Kelly Capell selected Placer County teacher of the year


Recently, English teacher Kelly Capell received the honor of being chosen as the Placer County teacher of the year. Capell, who has been teaching for 13 years, was selected as RJUHSD teacher of the year back in December. While she will not be advancing in the competition, Capell has been able to reflect upon some of her experiences as an English and AVID teacher throughout her career.


What have been some of your favorite experiences while teaching?
My favorite experiences are when students end up enjoying and connecting to literature. I once had a senior repeating English 10 my first year of teaching and we were reading/performing Julius Caesar. He was enthusiastically playing Caesar in the death scene and he got called to the office to go home early and he was so mad because he wanted to stay… to finish Shakespeare and have his moment. I love that moment in the term when I know students enough to have inside jokes and to chat with them about their interests. I have learned so much from my students that has helped shape who I am. I had a graffiti artist who gave me a love of Banksy, an athlete who shared a football player’s autobiography and said maybe that famous athlete wasn’t as bad as people said, and an aspiring rapper who told me the life story of Tupac Shakur and led me to read more of his poetry… and these just name a few!


How did you get into/know that teaching was for you?
In a funny twist, I ran across my Kindergarten journals a few years ago where I had written that I wanted to be a teacher “because I wanted to write on chalkboards and yell at kids!” While that is 100% true, I also grew up in a family of teachers as my dad was a teacher and my brother is currently a teacher. I had so many great teachers growing up, and I knew that teaching was for me… as for why English, I LOVED reading and figured what better major than one where I can read all the time!


What is your favorite part of the classroom environment?
I love being with students. Every day is different and even the hard days, there is still some redeeming quality. There is constant movement and personalities that make me have to make numerous decisions and changes which means it is NEVER boring and I love that! It makes the way we are doing school now very hard because more than ever, I realize how much I love being around others and having face to face conversations.


What is the most rewarding part of being able to work with teenagers?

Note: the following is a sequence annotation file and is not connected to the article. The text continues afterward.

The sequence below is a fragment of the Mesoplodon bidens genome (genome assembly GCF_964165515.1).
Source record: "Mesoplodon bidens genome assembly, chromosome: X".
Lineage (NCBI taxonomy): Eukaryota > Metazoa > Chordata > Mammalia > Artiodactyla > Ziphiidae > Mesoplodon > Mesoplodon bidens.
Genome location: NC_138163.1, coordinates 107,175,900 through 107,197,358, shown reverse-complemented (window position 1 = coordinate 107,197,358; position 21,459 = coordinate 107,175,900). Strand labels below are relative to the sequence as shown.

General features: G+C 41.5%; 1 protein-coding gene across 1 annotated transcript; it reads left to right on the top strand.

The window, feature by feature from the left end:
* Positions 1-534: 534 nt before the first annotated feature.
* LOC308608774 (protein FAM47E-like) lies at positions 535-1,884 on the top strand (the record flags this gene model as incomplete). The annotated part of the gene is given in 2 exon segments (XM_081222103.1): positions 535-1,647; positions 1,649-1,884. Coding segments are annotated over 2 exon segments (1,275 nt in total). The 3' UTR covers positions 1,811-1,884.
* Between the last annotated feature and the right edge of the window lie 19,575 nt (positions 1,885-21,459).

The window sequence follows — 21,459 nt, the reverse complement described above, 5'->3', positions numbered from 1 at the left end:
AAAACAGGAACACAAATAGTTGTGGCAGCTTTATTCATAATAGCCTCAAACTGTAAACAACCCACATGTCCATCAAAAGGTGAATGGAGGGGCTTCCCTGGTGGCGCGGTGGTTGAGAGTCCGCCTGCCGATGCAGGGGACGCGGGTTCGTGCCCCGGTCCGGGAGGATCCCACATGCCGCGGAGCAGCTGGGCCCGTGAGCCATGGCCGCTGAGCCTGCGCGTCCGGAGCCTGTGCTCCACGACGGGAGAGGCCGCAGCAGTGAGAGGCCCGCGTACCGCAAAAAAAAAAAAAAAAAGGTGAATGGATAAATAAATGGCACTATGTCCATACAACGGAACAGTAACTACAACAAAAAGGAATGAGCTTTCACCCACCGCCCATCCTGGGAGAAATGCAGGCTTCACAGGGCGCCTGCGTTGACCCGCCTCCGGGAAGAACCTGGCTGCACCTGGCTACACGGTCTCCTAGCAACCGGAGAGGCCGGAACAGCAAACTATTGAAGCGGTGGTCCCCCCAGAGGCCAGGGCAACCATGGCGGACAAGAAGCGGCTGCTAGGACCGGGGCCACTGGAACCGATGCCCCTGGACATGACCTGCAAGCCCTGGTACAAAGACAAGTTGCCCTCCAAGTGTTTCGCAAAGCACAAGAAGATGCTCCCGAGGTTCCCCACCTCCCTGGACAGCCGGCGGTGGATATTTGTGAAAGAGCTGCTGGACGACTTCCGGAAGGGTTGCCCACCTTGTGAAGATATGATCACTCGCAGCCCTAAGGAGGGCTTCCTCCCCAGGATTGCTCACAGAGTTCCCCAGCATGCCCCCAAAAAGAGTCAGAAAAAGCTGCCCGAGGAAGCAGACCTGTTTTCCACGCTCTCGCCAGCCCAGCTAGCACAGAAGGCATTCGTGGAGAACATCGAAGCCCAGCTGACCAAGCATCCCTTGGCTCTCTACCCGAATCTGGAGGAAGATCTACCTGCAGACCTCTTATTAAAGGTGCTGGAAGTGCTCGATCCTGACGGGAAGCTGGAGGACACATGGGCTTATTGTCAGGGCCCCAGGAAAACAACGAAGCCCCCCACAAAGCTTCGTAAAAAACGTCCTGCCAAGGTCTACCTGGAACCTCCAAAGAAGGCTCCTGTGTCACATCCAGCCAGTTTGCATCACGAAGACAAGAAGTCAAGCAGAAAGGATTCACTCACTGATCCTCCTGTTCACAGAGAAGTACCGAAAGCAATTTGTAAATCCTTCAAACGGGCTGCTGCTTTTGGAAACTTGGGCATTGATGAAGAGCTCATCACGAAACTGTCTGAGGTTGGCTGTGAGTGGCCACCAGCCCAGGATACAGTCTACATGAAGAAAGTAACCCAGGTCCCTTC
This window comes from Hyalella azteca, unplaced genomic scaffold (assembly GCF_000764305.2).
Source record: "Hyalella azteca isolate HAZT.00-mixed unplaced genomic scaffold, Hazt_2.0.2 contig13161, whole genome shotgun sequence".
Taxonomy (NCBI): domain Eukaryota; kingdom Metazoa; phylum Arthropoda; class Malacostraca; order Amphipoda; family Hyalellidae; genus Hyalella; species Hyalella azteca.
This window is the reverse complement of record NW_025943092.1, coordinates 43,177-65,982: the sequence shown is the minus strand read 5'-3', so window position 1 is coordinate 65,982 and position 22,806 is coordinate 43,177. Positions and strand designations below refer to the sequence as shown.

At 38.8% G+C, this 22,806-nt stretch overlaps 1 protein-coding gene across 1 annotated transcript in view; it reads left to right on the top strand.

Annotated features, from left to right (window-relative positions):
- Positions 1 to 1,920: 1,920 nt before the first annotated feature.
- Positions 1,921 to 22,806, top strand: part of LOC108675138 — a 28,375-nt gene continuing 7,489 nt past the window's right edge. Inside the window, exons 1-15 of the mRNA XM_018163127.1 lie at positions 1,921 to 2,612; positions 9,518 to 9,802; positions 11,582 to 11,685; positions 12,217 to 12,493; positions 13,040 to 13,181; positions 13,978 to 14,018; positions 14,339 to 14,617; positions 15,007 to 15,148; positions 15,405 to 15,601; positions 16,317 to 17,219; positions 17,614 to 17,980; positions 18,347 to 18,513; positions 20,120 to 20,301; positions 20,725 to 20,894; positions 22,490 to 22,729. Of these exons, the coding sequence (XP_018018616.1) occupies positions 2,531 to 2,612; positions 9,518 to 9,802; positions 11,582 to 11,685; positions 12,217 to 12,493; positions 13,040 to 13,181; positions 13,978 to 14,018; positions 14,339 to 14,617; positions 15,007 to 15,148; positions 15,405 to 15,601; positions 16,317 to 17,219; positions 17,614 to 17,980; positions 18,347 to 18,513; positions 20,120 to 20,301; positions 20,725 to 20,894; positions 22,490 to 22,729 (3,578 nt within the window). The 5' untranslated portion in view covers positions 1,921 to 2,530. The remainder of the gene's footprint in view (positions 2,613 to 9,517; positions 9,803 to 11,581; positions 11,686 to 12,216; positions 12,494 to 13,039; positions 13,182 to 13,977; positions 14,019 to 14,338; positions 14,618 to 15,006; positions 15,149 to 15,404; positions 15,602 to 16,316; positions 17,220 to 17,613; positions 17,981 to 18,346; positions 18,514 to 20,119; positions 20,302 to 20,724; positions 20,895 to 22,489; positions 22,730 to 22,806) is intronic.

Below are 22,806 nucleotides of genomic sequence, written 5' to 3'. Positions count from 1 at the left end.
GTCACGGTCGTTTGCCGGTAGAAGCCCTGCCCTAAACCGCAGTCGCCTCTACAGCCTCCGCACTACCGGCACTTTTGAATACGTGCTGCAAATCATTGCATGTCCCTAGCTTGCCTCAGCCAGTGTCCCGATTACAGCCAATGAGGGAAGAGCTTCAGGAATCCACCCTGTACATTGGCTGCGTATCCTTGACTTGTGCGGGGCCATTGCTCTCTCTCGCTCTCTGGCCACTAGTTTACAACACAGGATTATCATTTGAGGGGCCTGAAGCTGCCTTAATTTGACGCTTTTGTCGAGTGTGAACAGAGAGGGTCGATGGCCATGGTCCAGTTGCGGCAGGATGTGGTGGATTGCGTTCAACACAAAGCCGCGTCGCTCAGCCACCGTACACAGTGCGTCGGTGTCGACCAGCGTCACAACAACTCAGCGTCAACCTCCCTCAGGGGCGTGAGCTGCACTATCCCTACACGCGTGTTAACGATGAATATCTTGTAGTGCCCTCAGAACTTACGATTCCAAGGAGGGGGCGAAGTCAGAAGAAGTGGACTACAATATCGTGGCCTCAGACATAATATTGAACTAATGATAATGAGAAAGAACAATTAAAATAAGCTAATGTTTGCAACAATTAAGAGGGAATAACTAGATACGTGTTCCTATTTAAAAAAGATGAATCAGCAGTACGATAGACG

The most rewarding part is building the confidence of a student. A student will many times enter an English classroom with a lack of confidence when it comes to writing or reading or poetry. I take it as a personal challenge to show that student that they have what it takes to be good at all those things and I am there to guide them to improve those skills! I love finding that one book a student loves when maybe they disliked reading before, or seeing a student correctly analyze a poem with no help from me or write a strong essay that I know a college professor would be proud of. That to me makes it worth it!


What have you learned from your years of teaching?
I have learned that oftentimes when a student is acting out, it usually has nothing to do with me and I cannot take it personally. Instead, I try to figure out how I can support them through what we are going through while maintaining a peaceful classroom. A good example of this was one of my first years of teaching, I had a student and he was having a bad day and I was having a bad day. Needless to say, we needled each other and I kicked him out of class for being what I felt was rude and not doing his work. Come to find out, another teacher (not a current RHS teacher) had said some hurtful things to him the period before. When I found this out, I sought out the student and apologized for my lack of patience with him. He apologized for his actions. He was one of my best students after that and he felt he could be honest when he was having a bad day so we could work through the situation in a way that was positive for both of us. I quickly learned it isn’t about me and once I learned that, I think I started to become a better teacher.
What is your main purpose/motto/catchphrase that you aim to teach by? This is a hard one… a few years ago, a student gave me a Sandlot shirt that said “You are killing me smalls” because apparently I kept saying that, but I wouldn’t say it is my philosophy. Maybe Just try… even if it isn’t right, we have something now we can work on! I want students to never be afraid to answer because they think they may be wrong!


What do you believe is unique to you in your teaching? What personal touch do you aim to add?
Similar to my thoughts above, I try to create an atmosphere where students feel valued and that they can answer, not that only a few students in class should be answering. I had a professor in college, an English professor, and they way he taught Shakespeare to a huge group of non-English majors impressed me because you had EVERYONE in class participating and TRYING out answers and he would make them feel that even if the answer was mostly wrong, that they were valued and had something right. I strive to do that. By doing this, students start to realize they are much smarter than they thought. I wouldn’t say that is unique to me, but it is something that I find so important because as I think back to my high school and college experience, I rarely remember exact lessons, but I remember how a teacher made me feel in class and I want my class to be a good experience for my students!